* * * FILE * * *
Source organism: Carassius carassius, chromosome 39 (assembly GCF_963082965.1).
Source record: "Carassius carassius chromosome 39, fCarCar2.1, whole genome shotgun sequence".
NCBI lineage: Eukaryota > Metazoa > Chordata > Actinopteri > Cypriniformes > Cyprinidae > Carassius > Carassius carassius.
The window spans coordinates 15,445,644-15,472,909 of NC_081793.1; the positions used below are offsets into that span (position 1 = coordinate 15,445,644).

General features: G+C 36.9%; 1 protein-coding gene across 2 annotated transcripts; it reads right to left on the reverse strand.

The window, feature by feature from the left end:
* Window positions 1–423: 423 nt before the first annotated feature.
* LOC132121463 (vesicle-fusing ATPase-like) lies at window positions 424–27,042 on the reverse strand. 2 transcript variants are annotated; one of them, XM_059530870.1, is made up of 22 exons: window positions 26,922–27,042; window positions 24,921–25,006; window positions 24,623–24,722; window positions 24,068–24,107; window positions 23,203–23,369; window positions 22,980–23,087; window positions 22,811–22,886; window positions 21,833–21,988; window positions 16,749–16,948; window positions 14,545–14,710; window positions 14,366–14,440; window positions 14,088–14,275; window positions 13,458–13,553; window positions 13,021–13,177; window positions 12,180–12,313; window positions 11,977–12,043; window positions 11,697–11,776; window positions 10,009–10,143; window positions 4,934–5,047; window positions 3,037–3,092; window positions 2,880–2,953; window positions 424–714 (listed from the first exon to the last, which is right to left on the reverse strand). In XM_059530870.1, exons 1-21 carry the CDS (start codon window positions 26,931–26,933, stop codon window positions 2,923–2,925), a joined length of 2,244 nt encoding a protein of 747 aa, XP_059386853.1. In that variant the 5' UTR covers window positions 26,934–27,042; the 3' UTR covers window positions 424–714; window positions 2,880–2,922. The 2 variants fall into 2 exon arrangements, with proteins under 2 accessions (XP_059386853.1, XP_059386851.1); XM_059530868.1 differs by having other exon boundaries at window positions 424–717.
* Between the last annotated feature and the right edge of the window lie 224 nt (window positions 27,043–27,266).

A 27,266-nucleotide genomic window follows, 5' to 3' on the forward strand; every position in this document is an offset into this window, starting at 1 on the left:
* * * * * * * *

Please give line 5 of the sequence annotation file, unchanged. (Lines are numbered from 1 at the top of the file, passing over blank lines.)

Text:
General features: G+C 36.9%; 1 protein-coding gene across 2 annotated transcripts; it reads right to left on the reverse strand.